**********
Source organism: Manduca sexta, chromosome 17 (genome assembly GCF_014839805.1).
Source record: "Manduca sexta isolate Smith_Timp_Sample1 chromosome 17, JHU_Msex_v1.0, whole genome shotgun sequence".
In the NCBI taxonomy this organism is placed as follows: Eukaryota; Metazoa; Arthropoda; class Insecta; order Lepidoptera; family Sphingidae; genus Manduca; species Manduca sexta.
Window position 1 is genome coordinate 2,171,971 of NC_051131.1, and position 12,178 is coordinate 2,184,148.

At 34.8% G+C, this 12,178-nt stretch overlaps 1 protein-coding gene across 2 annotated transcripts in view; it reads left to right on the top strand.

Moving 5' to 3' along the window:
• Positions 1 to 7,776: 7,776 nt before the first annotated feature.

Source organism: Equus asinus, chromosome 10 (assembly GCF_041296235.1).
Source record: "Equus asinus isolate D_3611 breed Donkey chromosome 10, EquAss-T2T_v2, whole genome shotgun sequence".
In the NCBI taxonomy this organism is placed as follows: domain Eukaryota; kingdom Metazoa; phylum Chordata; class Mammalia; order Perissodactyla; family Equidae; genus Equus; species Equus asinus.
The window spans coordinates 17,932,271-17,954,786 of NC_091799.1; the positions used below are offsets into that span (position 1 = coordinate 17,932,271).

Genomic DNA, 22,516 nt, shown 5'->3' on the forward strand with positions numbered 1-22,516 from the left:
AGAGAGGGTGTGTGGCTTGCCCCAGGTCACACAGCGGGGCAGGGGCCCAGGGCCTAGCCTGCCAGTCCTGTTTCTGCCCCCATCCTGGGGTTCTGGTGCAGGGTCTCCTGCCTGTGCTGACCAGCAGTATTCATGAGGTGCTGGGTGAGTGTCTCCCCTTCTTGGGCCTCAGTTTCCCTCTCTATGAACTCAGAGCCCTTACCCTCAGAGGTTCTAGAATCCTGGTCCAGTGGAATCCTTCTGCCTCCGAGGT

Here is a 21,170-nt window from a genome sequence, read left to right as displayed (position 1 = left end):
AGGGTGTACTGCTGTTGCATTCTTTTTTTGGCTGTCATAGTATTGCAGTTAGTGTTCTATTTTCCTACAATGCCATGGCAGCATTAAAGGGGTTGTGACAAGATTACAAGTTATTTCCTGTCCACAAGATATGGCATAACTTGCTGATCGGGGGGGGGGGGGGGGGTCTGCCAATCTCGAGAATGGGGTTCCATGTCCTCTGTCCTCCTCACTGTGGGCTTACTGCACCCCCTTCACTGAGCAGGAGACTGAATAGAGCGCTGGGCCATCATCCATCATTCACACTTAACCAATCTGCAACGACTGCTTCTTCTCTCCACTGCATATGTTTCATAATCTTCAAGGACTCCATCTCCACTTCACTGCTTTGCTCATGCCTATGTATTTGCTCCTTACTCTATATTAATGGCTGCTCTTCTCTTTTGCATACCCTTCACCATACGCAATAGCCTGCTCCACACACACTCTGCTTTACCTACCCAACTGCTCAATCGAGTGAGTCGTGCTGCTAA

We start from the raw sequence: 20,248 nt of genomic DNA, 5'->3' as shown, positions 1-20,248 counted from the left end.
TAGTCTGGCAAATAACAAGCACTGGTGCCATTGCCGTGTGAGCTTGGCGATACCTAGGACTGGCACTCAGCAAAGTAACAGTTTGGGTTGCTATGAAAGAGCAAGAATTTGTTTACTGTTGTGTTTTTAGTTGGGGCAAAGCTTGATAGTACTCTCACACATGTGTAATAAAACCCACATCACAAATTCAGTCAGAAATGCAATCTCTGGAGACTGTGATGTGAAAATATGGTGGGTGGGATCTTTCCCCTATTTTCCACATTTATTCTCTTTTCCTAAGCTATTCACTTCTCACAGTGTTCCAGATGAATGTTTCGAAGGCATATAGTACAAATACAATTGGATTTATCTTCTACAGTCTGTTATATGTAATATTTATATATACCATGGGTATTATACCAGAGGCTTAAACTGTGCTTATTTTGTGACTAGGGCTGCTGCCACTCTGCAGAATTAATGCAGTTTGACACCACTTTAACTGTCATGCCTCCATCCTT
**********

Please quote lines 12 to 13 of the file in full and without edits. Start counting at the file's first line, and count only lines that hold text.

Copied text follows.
Genomic DNA, 22,516 nt, shown 5'->3' on the forward strand with positions numbered 1-22,516 from the left:
AGAGAGGGTGTGTGGCTTGCCCCAGGTCACACAGCGGGGCAGGGGCCCAGGGCCTAGCCTGCCAGTCCTGTTTCTGCCCCCATCCTGGGGTTCTGGTGCAGGGTCTCCTGCCTGTGCTGACCAGCAGTATTCATGAGGTGCTGGGTGAGTGTCTCCCCTTCTTGGGCCTCAGTTTCCCTCTCTATGAACTCAGAGCCCTTACCCTCAGAGGTTCTAGAATCCTGGTCCAGTGGAATCCTTCTGCCTCCGAGGT